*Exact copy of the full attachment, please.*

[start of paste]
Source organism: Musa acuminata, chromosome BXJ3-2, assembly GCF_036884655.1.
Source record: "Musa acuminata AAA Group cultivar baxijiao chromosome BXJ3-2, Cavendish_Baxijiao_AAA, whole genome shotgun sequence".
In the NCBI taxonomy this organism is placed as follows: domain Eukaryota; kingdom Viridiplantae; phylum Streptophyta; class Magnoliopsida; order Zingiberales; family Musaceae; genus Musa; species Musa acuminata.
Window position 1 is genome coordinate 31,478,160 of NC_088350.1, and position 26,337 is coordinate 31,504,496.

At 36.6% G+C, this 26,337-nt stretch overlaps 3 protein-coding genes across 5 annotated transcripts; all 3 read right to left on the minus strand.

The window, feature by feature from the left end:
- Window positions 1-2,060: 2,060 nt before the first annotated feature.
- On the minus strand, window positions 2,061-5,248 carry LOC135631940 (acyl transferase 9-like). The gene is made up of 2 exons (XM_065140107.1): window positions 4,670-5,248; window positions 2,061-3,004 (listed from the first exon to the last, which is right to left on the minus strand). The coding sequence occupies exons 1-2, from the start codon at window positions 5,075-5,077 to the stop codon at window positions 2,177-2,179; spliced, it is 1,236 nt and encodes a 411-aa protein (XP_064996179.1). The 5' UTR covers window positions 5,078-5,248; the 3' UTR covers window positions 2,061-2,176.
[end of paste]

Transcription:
Source organism: Musa acuminata, chromosome BXJ3-2, assembly GCF_036884655.1.
Source record: "Musa acuminata AAA Group cultivar baxijiao chromosome BXJ3-2, Cavendish_Baxijiao_AAA, whole genome shotgun sequence".
In the NCBI taxonomy this organism is placed as follows: domain Eukaryota; kingdom Viridiplantae; phylum Streptophyta; class Magnoliopsida; order Zingiberales; family Musaceae; genus Musa; species Musa acuminata.
Window position 1 is genome coordinate 31,478,160 of NC_088350.1, and position 26,337 is coordinate 31,504,496.

At 36.6% G+C, this 26,337-nt stretch overlaps 3 protein-coding genes across 5 annotated transcripts; all 3 read right to left on the minus strand.

The window, feature by feature from the left end:
- Window positions 1-2,060: 2,060 nt before the first annotated feature.
- On the minus strand, window positions 2,061-5,248 carry LOC135631940 (acyl transferase 9-like). The gene is made up of 2 exons (XM_065140107.1): window positions 4,670-5,248; window positions 2,061-3,004 (listed from the first exon to the last, which is right to left on the minus strand). The coding sequence occupies exons 1-2, from the start codon at window positions 5,075-5,077 to the stop codon at window positions 2,177-2,179; spliced, it is 1,236 nt and encodes a 411-aa protein (XP_064996179.1). The 5' UTR covers window positions 5,078-5,248; the 3' UTR covers window positions 2,061-2,176.